OCTOBER 17, 1907 (Part 5)
… and finally: one of those landscapes he was always postponing and yet already painting again and again:
a setting sun, yellow and orange red, surrounded by its glow of yellow, round fragments.
Against it, full of revolt, Blue, Blue, Blue the slope of curved hills, separated from the twilight by a strip of assuaging pulsations (a river?), in which, transparent in dark antique gold, in the slanted front third of the picture, you can make out a field and leaning groups of upright sheafs of corn.
The work we are postponing, waiting for the time when we are finally ready to do it: and yet already doing it.
Rilke writes about van Gogh, but perhaps even more so, about himself.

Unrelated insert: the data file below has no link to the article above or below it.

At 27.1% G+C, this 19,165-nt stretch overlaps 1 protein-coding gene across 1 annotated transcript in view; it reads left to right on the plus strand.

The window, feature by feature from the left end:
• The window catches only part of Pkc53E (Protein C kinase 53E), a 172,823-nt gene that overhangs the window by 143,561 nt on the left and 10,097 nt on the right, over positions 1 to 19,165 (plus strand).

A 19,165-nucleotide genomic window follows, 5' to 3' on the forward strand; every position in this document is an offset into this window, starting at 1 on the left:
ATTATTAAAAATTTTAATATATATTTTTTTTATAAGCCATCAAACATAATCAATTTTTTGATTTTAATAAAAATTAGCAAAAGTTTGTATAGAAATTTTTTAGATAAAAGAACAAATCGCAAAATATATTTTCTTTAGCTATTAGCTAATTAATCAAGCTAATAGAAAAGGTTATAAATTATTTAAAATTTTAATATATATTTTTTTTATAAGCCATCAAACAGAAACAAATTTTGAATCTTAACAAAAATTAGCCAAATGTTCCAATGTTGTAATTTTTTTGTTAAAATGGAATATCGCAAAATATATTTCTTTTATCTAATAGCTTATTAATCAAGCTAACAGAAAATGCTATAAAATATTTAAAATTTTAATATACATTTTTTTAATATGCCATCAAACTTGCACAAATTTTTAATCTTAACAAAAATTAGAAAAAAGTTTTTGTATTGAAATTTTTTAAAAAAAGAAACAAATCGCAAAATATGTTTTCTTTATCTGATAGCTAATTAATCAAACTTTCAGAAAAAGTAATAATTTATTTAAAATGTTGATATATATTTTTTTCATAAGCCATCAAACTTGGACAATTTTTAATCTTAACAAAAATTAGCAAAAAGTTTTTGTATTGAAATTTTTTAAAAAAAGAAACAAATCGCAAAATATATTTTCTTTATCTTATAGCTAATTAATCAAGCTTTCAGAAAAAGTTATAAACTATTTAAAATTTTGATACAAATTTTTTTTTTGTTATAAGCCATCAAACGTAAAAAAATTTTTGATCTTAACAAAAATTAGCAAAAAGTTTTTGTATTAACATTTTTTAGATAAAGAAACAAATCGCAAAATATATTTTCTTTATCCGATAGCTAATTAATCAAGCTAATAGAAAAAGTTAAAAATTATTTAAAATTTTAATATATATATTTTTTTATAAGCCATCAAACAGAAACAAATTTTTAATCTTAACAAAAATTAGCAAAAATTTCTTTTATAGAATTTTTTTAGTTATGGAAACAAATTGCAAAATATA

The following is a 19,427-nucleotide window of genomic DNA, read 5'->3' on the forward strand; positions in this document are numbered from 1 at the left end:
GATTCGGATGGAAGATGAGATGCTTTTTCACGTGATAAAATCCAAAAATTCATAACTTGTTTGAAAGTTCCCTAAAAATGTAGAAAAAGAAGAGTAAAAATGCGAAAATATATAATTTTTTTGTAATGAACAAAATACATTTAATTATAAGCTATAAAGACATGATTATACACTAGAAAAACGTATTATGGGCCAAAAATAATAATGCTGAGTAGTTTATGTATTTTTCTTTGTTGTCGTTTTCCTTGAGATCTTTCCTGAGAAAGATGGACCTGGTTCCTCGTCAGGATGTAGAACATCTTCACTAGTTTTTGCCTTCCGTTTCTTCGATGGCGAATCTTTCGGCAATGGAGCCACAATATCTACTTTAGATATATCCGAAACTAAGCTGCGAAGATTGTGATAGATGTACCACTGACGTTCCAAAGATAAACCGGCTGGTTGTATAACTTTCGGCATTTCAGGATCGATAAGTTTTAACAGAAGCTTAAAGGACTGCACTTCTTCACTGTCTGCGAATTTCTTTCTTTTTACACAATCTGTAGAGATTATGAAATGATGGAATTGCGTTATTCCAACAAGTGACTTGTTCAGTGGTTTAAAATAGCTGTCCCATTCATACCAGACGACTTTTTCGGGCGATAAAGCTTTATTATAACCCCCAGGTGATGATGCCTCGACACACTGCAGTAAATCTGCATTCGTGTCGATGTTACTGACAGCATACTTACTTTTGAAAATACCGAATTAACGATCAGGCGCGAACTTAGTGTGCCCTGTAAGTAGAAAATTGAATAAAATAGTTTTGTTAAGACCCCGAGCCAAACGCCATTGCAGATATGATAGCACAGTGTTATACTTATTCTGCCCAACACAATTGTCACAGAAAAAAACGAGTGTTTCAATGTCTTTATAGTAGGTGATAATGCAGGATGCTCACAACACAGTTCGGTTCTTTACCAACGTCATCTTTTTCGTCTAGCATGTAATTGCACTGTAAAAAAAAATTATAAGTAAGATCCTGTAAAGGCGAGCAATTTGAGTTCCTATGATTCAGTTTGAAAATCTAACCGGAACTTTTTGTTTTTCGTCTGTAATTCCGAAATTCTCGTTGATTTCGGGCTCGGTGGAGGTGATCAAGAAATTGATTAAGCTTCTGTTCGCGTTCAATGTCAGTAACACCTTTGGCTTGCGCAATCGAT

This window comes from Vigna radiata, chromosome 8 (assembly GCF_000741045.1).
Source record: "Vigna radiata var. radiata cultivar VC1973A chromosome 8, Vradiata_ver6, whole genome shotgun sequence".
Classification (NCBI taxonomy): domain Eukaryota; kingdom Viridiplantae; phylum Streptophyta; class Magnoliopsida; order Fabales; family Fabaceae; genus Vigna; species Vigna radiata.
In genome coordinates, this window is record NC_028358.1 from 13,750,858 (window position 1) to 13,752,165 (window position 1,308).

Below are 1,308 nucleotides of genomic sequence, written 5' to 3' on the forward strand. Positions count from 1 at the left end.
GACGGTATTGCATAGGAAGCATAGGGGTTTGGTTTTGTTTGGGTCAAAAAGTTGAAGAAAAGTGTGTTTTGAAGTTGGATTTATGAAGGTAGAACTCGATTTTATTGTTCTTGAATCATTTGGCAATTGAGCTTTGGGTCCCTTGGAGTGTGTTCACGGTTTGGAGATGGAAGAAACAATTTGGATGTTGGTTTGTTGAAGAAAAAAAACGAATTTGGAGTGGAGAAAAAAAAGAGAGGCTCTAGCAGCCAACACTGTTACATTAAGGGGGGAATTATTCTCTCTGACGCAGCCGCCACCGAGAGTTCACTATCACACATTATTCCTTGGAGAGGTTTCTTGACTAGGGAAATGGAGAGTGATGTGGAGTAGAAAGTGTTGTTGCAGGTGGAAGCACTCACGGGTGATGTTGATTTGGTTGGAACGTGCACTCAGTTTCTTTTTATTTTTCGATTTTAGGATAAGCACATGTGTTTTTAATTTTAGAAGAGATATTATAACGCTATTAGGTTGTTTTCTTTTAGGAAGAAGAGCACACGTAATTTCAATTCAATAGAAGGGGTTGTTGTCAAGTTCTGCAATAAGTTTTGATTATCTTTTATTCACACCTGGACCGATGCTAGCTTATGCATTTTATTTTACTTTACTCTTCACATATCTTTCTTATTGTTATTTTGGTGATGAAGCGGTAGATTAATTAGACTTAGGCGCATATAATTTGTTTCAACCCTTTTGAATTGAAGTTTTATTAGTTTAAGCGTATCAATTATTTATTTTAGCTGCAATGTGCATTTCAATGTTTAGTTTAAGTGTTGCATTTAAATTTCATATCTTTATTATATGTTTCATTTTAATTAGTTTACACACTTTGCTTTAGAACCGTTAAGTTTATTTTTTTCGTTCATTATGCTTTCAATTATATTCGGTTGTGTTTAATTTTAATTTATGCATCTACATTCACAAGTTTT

He is postponing the work on his autobiographical novel, The Notebooks of Malte Laurids Brigge, and already writing it, in these letters. Some passages were eventually included in the book verbatim.
He is full of doubts about writing about Rodin, and yet already writing about him, too.
And, strikingly, as we will see soon, he doesn’t just POSTPONE, but resolves NOT to write about Cézanne… because he doesn’t consider himself qualified.
But the work gets done, in its own time and rhythm, quite oblivious to our decisions.
The best we can do is not to get in its way with our doubts and transient concerns.
SEEING PRACTICE: VAN GOGH’S indescribable reality
Yesterday, I wrote about the moment I got a glimpse of van Gogh’s visual reality in front of his self-portrait.
But even after that moment, it took a long, long time to even begin to integrate his expansion of vision into my experience of life, to finally get “the right eyes”.
It takes essentially the same practice Rilke describes in these letters: the practice of paying your full attention first to paintings, and then, with the eyes trained and cleansed by them, to the world around us.